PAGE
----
Nine Moscow restaurants have become the first in Russia to be awarded Michelin stars.
Artest and Twins Garden both received two of the gastronomic accolades in a dedicated private ceremony. Seven other Moscow eateries — Selfie, Beluga, Grand Cru, White Rabbit, Biologie, Sakhalin, and Savva — were awarded one star. No Russian restaurant has yet received Michelin’s highest honour of three stars.
Twins Garden — founded by identical twins Ivan and Sergei — prides itself in offering “a symbiosis of science and nature” in its dishes, sourcing its ingredients from its own farm. Meanwhile Artest, founded by chef Arkady Novikov, who already owns dozens of restaurants in Moscow and abroad, focuses on Russian cuisine and traditional techniques such as fermentation.
A number of other venues to make the list also focus on recreating traditional Russian cuisine with a luxurious modern twist. Selfie prides itself on stocking products from 15 Russian regions — including halibut from Murmansk, asparagus from Tver, and veal from Bryansk — and serving only seasonal products. Likewise, Biologie, located in the leafy Moscow suburb of Ilikskoye, places the emphasis on sustainability: its interiors are decorated with vintage and recycled furniture, while buyers work to keep supply chains as short as possible.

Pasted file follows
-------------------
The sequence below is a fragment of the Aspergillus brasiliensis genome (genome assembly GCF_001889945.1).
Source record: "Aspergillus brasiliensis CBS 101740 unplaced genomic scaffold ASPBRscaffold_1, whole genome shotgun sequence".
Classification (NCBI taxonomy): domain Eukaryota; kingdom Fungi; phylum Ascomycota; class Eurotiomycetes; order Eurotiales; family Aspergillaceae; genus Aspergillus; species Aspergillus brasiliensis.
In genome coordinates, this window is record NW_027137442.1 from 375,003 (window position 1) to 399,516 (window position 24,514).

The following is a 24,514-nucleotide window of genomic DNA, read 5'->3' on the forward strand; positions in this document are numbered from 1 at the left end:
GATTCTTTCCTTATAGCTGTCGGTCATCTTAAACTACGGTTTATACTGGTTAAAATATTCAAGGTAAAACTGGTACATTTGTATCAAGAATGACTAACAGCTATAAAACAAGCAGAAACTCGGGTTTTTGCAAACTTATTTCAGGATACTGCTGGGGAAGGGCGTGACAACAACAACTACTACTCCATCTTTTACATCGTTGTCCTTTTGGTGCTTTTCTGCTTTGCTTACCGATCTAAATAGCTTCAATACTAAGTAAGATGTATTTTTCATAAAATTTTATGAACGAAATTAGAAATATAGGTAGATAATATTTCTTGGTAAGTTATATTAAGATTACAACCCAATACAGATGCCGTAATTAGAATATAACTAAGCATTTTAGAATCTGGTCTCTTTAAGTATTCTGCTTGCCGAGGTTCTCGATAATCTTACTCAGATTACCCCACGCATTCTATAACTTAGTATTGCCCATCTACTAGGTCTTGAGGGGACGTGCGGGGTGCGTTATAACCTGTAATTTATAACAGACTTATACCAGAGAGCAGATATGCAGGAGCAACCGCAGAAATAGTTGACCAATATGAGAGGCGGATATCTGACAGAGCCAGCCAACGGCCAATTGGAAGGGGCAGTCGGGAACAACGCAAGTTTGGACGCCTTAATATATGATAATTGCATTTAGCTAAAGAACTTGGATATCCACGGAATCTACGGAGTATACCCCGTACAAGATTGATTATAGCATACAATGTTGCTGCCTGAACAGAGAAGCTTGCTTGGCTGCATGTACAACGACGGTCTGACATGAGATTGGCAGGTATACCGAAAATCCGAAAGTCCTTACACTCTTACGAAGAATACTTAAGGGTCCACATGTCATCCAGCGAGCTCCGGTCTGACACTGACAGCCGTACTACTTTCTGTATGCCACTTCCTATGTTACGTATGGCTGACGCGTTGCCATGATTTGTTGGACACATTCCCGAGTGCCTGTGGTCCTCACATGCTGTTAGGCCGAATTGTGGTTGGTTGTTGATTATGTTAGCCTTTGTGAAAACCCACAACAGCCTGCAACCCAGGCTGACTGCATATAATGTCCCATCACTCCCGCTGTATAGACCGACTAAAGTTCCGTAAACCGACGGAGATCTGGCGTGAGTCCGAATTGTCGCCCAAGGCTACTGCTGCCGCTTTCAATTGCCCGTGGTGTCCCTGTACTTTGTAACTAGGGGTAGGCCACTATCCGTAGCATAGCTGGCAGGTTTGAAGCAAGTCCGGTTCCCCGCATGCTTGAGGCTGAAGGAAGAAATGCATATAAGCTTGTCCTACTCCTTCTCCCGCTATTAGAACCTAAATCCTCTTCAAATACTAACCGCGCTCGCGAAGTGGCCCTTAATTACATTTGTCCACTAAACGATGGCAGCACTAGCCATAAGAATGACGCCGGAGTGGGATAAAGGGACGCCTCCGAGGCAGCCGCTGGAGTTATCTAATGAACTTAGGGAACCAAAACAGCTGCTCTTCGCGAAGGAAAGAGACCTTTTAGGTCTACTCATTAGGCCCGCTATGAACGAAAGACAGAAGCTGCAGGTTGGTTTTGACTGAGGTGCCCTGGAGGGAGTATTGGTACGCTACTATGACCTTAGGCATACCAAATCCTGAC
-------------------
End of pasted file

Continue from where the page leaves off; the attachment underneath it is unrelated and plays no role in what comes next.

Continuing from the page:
Savva, which also received one star, is located inside Moscow’s ornate Metropol Hotel, a stone’s throw away from the Bolshoi Theatre. While its interiors featuring a luxurious painted ceiling and colossal red marble column, its prices are more modest, and the restaurant offers a buffet breakfast for just 2,000 rubles (approximately £25).
The accolades come alongside the publication of the first Michelin gastronomic guide to Moscow, which lists 69 restaurants from across the Russian capital.
Published since 1900, the Michelin Guide is considered one of the most influential restaurant ratings in the world, where venues are rated from zero to three stars. While the skill of individual chefs and consistent quality provide the basis of each rating, price and luxury are not (always) taken into account, and some street food stalls even famously feature in guides for countries such as Singapore.